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Latin America's First Openly-Gay Member of Congress Speaks

Mexico's Patria Jiménez

An Interview by Rex Wockner

Tijuana, Mexico -- Patria Jiménez won election to the Mexican Congress' Chamber of Deputies last July 6 and took her seat as a representative of the left-wing Democratic Revolution Party (PRD) on Sept. 1.

She is one of 200 legislators in the 500-member body who are selected by political parties rather than by direct voting. Each party gets to appoint a certain number of specially listed candidates to represent a several-state region, based on the percentage of the vote the party received in the region.

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Patria Jimenez,
the first openly gay or lesbian congressmember
in Latin America,
at Tijuana's fourth annual
gay pride parade June 20.
(Photo by Rex Wockner)

In Jiménez's case, the PRD needed 16 percent of the vote in the states around Mexico City to put her in office -- as she was listed at number 12 on the PRD's proportional-representation candidate list. To everyone's surprise, the PRD captured about 36 percent of the vote in those states and even snagged the mayor's seat in Mexico City -- stunning the ruling Institutional Revolutionary Party (PRI), which had clung to power for 68 years amid routine allegations of electoral fraud.

Jiménez holds the distinction of being the first openly gay or lesbian congressmember anywhere in Latin America. I spoke with her in Spanish as she waited for the step-off of Tijuana's fourth annual gay-pride parade.

Wockner: Tell me about the recent gay conference hosted by the Mexico City government.

Jiménez: It was a legislative forum on sexual diversity in which we could express different points of view regarding legislative proposals on political, social and cultural matters and other topics of interest.

Wockner: How many people took part?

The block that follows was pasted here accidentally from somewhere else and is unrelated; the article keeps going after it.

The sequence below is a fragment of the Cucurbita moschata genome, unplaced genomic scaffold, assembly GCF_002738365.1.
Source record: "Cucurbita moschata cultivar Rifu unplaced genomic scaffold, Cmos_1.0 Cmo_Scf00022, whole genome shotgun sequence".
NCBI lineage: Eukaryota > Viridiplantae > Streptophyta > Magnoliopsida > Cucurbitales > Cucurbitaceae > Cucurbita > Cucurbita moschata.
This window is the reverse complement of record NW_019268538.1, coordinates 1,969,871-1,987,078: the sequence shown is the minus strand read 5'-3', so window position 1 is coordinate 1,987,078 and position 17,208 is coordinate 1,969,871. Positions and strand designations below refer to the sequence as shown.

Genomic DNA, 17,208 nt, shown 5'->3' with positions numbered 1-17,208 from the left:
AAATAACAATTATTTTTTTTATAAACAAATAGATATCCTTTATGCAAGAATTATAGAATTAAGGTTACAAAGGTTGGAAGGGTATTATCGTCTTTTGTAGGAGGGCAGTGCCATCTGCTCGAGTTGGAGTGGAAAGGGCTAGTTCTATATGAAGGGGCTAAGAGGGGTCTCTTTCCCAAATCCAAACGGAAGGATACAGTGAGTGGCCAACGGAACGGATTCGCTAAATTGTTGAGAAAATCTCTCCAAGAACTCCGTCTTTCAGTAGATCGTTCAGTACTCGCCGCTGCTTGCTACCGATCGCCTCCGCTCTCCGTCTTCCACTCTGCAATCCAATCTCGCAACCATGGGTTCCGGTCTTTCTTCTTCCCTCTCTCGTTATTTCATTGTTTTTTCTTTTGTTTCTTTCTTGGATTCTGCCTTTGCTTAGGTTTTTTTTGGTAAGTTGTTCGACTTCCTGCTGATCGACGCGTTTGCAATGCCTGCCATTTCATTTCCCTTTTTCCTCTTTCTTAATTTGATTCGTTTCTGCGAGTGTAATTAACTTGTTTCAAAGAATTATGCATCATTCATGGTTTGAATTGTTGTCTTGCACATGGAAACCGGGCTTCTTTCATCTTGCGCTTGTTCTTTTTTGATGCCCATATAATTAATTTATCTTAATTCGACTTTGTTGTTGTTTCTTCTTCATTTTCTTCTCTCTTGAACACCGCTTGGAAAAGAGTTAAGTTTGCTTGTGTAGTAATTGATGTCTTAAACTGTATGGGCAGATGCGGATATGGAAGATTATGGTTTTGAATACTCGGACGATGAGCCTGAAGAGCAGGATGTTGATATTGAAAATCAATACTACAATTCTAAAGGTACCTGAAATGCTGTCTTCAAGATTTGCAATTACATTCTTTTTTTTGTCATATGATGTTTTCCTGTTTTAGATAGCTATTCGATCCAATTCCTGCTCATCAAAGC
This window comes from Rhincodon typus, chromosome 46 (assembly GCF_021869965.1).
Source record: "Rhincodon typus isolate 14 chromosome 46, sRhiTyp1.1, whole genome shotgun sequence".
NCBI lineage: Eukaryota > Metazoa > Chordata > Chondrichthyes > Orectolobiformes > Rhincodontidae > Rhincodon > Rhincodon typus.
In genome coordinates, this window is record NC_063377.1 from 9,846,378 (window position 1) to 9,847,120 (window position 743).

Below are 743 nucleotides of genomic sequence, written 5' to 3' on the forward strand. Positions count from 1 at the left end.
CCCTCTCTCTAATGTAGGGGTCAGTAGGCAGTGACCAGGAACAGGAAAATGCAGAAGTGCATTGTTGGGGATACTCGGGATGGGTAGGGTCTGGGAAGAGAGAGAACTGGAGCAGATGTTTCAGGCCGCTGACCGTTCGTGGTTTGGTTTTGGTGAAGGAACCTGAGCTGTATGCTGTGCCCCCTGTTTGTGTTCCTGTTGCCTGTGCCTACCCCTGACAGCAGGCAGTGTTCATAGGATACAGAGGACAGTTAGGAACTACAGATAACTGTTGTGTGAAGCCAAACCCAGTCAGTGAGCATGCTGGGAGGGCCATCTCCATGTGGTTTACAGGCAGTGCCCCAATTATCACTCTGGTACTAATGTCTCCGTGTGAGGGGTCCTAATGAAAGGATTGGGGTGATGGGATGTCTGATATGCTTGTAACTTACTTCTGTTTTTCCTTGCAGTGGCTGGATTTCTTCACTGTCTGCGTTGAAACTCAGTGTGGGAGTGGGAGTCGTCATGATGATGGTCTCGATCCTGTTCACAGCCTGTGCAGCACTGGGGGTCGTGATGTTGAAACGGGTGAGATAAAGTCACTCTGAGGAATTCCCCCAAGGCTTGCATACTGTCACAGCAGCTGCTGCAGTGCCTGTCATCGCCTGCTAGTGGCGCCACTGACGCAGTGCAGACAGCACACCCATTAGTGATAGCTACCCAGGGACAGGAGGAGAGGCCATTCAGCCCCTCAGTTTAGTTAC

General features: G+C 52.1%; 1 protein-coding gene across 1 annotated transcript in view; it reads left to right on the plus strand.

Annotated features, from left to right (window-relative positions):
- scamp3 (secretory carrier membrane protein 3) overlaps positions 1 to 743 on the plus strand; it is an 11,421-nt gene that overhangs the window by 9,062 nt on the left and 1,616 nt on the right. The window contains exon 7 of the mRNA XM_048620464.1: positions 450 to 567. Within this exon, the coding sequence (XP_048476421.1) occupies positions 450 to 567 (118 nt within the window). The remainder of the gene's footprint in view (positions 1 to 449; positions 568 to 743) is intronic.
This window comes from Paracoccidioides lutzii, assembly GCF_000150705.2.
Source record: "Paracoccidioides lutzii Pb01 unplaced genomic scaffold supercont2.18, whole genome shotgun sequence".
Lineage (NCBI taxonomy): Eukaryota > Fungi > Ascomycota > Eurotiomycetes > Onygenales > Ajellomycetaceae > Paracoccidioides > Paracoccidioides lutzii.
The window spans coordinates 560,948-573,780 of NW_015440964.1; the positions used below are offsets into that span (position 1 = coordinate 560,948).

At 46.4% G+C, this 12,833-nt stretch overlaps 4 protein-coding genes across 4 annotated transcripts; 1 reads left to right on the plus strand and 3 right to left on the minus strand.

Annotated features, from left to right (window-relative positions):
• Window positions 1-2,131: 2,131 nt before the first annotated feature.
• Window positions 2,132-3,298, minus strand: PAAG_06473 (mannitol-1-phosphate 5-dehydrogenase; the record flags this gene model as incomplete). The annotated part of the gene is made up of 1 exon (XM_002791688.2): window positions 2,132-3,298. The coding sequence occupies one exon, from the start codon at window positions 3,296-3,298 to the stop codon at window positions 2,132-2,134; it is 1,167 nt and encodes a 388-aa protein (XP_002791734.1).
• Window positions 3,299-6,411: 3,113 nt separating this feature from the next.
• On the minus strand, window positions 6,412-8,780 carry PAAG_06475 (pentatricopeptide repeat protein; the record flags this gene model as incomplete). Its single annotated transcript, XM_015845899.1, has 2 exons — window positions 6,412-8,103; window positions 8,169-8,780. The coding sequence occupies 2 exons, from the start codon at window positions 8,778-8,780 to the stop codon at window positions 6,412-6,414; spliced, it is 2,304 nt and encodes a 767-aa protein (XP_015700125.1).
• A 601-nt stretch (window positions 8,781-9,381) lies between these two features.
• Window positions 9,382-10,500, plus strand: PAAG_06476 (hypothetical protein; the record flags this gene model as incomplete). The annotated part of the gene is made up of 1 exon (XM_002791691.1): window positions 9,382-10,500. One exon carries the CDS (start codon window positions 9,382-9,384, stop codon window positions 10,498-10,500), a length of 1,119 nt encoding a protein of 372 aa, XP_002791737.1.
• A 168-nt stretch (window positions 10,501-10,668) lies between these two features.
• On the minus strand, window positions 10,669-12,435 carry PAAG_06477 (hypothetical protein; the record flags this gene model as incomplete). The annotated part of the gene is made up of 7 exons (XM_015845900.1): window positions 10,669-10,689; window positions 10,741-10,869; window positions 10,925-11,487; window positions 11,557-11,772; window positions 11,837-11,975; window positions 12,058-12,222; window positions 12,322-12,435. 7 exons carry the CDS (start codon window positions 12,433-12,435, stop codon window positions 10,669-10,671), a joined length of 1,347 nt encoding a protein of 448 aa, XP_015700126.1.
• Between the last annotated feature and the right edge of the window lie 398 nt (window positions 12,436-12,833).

Jiménez: Each day there were more than 150 participants, persons from different disciplines -- anthropologists, sexologists, artists, politicians, some members of Congress from the PRD and the [socially conservative] National Action Party. It was very diverse.

Wockner: What was the significance of the conference for the gay/lesbian community of Mexico City?

Jiménez: It was very important. First off, it was historic because it was the first one -- a forum in the voice of the gay/lesbian community in which we could tackle three matters of great importance for us: the Penal Code, the Civil Code and the political Constitution of the United States of Mexico. As for the Constitution, they need to modify Article 1 and Article 4 to include sexual orientation in the rights of citizens. In the case of the Penal Code, they need to revise Article 126 which over- penalizes homosexuality -- making it an aggravating factor in the crime of perversion of minors. This is unconstitutional and must be revised. In the Civil Code there is an article that says if one spouse engages in abnormal or perverse conduct they can lose their parental rights. ... This is discriminatory because it's a weapon the judge can wield arbitrarily.

Wockner: The demand of today's march [in Tijuana] is for a national anti-discrimination law.

Jiménez: Yes. Article 1 [of the Mexican Constitution] says we are all equal under the law with the same obligations and the same rights, but discrimination still exists and it is not penalized, so what we are hoping to see is a secondary law punishing discrimination based on sexual orientation at the federal level.

Wockner: Tell me about your first few months in Congress.